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Either we abandon the long-honored Theory of Relativity, or we cease to believe that we can engage in continued accurate prediction of the future. Indeed, knowing the future raises a host of questions which cannot be answered under conventional assumptions unless one first projects an Observer outside of Time and, second, nullifies all movement. If you accept the Theory of Relativity, it can be shown that Time and the Observer must stand still in relationship to each or inaccuracies will intervene. This would seem to say that it is impossible to engage in accurate prediction of the future. How, then, do we explain the continued seeking after this visionary goal by respected scientists? How, then, do we explain Muad’Dib? -Lectures on Prescience by Harq al-Ada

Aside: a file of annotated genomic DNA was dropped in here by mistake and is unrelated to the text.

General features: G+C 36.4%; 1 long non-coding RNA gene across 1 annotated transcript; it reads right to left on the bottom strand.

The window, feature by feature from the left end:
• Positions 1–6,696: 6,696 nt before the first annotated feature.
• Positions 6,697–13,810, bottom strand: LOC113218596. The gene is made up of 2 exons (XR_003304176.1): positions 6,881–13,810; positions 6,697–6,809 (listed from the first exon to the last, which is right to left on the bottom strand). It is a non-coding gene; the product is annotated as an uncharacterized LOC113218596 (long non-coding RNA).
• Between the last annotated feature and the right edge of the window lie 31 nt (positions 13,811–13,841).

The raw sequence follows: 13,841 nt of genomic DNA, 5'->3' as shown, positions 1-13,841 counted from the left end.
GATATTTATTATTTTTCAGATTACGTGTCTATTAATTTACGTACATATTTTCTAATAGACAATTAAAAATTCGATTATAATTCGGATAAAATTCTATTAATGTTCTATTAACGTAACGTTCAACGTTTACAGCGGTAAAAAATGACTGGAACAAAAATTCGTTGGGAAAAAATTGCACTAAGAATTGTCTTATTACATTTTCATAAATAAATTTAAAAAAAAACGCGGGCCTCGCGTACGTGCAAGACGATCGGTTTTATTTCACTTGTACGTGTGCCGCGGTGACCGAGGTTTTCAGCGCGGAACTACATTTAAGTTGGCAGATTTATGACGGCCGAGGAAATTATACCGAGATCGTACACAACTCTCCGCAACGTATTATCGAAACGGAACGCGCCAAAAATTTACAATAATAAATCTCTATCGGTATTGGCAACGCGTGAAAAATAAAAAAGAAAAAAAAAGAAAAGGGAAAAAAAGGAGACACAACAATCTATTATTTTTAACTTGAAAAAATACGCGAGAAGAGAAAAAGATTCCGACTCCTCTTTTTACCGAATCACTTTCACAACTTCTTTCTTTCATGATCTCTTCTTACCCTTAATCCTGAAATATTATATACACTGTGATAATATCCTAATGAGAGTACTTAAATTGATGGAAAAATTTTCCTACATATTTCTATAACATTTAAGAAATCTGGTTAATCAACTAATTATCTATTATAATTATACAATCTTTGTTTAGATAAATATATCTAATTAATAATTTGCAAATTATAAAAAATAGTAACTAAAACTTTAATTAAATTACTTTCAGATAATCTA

“I must tell you something,” Jessica said, “even though I know my telling will remind you of many experiences from our mutual past, and that this will place you in jeopardy.” She paused to see how Ghanima was taking this. They sat alone, just the two of them, occupying low cushions in a chamber of Sietch Tabr. It had required considerable skill to maneuver this meeting, and Jessica was not at all certain that she had been alone in the maneuvering. Ghanima had seemed to anticipate and augment every step. It was almost two hours after daylight, and the excitements of greeting and all of the recognitions were past. Jessica forced her pulse back to a steady pace and focused her attention into this rock-walled room with its dark hangings and yellow cushions. To meet the accumulated tensions, she found herself for the first time in years recalling the Litany Against Fear from the Bene Gesserit rite. “I must not fear. Fear is the mind-killer. Fear is the little-death that brings total obliteration. I will face my fear. I will permit it to pass over me and through me. And when it has gone past I will turn the inner eye to see its path. Where the fear has gone there will be nothing. Only I will remain. ” She did this silently and took a deep, calming breath. “It helps at times,” Ghanima said. “The Litany, I mean.” Jessica closed her eyes to hide the shock of this insight. It had been a long time since anyone had been able to read her that intimately. The realization was disconcerting, especially when it was ignited by an intellect which hid behind a mask of childhood. Having faced her fear, though, Jessica opened her eyes and knew the source of turmoil: I fear for my grandchildren. Neither of these children betrayed the stigmata of Abomination which Alia flaunted, although Leto showed every sign of some terrifying concealment. It was for that reason he’d been deftly excluded from this meeting. On impulse, Jessica put aside her ingrained emotional masks, knowing them to be of little use here, barriers to communication. Not since those loving moments with her Duke had she lowered these barriers, and she found the action both relief and pain. There remained facts which no curse or prayer or litany could wash from existence. Flight would not leave such facts behind. They could not be ignored. Elements of Paul’s vision had been rearranged and the times had caught up with his children. They were a magnet in the void; evil and all the sad misuses of power collected around them. Ghanima, watching the play of emotions across her grandmother’s face, marveled that Jessica had let down her controls. With catching movements of their heads remarkably synchronized, both turned, eyes met, and they stared deeply, probingly at each other. Thoughts without spoken words passed between them. Jessica: I wish you to see my fear. Ghanima: Now I know you love me. It was a swift moment of utter trust. Jessica said: “When your father was but a boy, I brought a Reverend Mother to Caladan to test him.” Ghanima nodded. The memory of it was extremely vivid. “We Bene Gesserits were already cautious to make sure that the children we raised were human and not animal. One cannot always tell by exterior appearances.” “It’s the way you were trained,” Ghanima said, and the memory flooded into her mind: that old Bene Gesserit, Gaius Helen Mohiam. She’d come to Castle Caladan with her poisoned gom jabbar and her box of burning pain. Paul’s hand (Ghanima’s own hand in the shared memory) screamed with the agony of that box while the old woman talked calmly of immediate death if the hand were withdrawn from the pain. And there had been no doubt of the death in that needle held ready against the child’s neck while the aged voice droned its rationale: “You’ve heard of animals chewing off a leg to escape a trap. There’s an animal kind of trick. A human would remain in the trap, endure the pain, feigning death that he might kill the trapper and remove a threat to his kind.” Ghanima shook her head against the remembered pain. The burning! The burning! Paul had imagined his skin curling black on that agonized hand within the box, flesh crisping and dropping away until only charred bones remained. And it had been a trick — the hand unharmed. But sweat stood out on Ghanima’s forehead at the memory. “Of course you remember this in a way that I cannot,” Jessica said. For a moment, memory-driven, Ghanima saw her grandmother in a different light: what this woman might do out of the driving necessities of that early conditioning in the Bene Gesserit schools! It raised new questions about Jessica’s return to Arrakis. “It would be stupid to repeat such a test on you or your brother,” Jessica said. “You already know the way it went. I must assume you are human, that you will not misuse your inherited powers.” “But you don’t make that assumption at all,” Ghanima said. Jessica blinked, realized that the barriers had been creeping back in place, dropped them once more. She asked: “Will you believe my love for you?” “Yes.” Ghanima raised a hand as Jessica started to speak. “But that love wouldn’t stop you from destroying us. Oh, I know the reasoning: ‘Better the animal-human die than it re-create itself.’ And that’s especially true if the animal-human bears the name Atreides.” “You at least are human,” Jessica blurted. “I trust my instinct on this.” Ghanima saw the truth in this, said: “But you’re not sure of Leto.” “I’m not.” “Abomination?” Jessica could only nod. Ghanima said: “Not yet, at least. We both know the danger of it, though. We can see the way of it in Alia.” Jessica cupped her hands over her eyes, thought: Even love can’t protect us from unwanted facts. And she knew then that she still loved her daughter, crying out silently against fate: Alia! Oh, Alia! I am sorry for my part in your destruction. Ghanima cleared her throat loudly. Jessica lowered her hands, thought: I may mourn my poor daughter, but there are other necessities now. She said: “So you’ve recognized what happened to Alia.” “Leto and I watched it happen. We were powerless to prevent it, although we discussed many possibilities.” “You’re sure that your brother is free of this curse?” “I’m sure.” The quiet assurance in that statement could not be denied. Jessica found herself accepting it. Then: “How is it you’ve escaped?” Ghanima explained the theory upon which she and Leto had settled, that their avoiding of the spice trance while Alia entered it often made the difference. She went on to reveal his dreams and the plans they’d discussed — even Jacurutu. Jessica nodded. “Alia is an Atreides, though, and that poses enormous problems.” Ghanima fell silent before the sudden realization that Jessica still mourned her Duke as though his death had been but yesterday, that she would guard his name and memory against all threats. Personal memories from the Duke’s own lifetime fled through Ghanima’s awareness to reinforce this assessment, to soften it with understanding. “Now,” Jessica said, voice brisk, “what about this Preacher? I heard some disquieting reports yesterday after that damnable Lustration.” Ghanima shrugged. “He could be –” “Paul?” “Yes, but we haven’t seen him to examine.” “Javid laughs at the rumors,” Jessica said. Ghanima hesitated. Then: “Do you trust this Javid?” A grim smile touched Jessica’s lips. “No more than you do.” “Leto says Javid laughs at the wrong things,” Ghanima said. “So much for Javid’s laughter,” Jessica said. “But do you actually entertain the notion that my son is still alive, that he has returned in this guise?” “We say it’s possible. And Leto . . .” Ghanima found her mouth suddenly dry, remembered fears clutching her breast. She forced herself to overcome them, recounted Leto’s other revelations of prescient dreams. Jessica moved her head from side to side as though wounded. Ghanima said: “Leto says he must find this Preacher and make sure.” “Yes . . . Of course. I should never have left here. It was cowardly of me.” “Why do you blame yourself? You had reached a limit. I know that. Leto knows it. Even Alia may know it.” Jessica put a hand to her own throat, rubbed it briefly. Then: “Yes, the problem of Alia.” “She works a strange attraction on Leto,” Ghanima said. “That’s why I helped you meet alone with me. He agrees that she is beyond hope, but still he finds ways to be with her and . . . study her. And . . . it’s very disturbing. When I try to talk against this, he falls asleep. He –” “Is she drugging him?” “No-o-o.” Ghanima shook her head. “But he has this odd empathy for her. And . . . in his sleep, he often mutters Jacurutu.” “That again!” And Jessica found herself recounting Gurney’s report about the conspirators exposed at the landing field. “I sometimes fear Alia wants Leto to seek out Jacurutu,” Ghanima said. “And I always thought it only a legend. You know it, of course.” Jessica shuddered. “Terrible story. Terrible.” “What must we do?” Ghanima asked. “I fear to search all of my memories, all of my lives . . .” “Ghani! I warn you against that. You mustn’t risk –” “It may happen even if I don’t risk it. How do we know what really happened to Alia?” “No! You could be spared that . . . that possession.” She ground the word out. “Well . . . Jacurutu, is it? I’ve sent Gurney to find the place — if it exists.” “But how can he . . . Oh! Of course: the smugglers.” Jessica found herself silenced by this further example of how Ghanima’s mind worked in concert with what must be an inner awareness of others. Of me! How truly strange it was, Jessica thought, that this young flesh could carry all of Paul’s memories, at least until the moment of Paul’s spermal separation from his own past. It was an invasion of privacy against which something primal in Jessica rebelled. Momentarily she felt herself sinking into the absolute and unswerving Bene Gesserit judgment: Abomination! But there was a sweetness about this child, a willingness to sacrifice for her brother, which could not be denied. We are one life reaching out into a dark future, Jessica thought. We are one blood. And she girded herself to accept the events which she and Gurney Halleck had set in motion. Leto must be separated from his sister, must be trained as the Sisterhood insisted.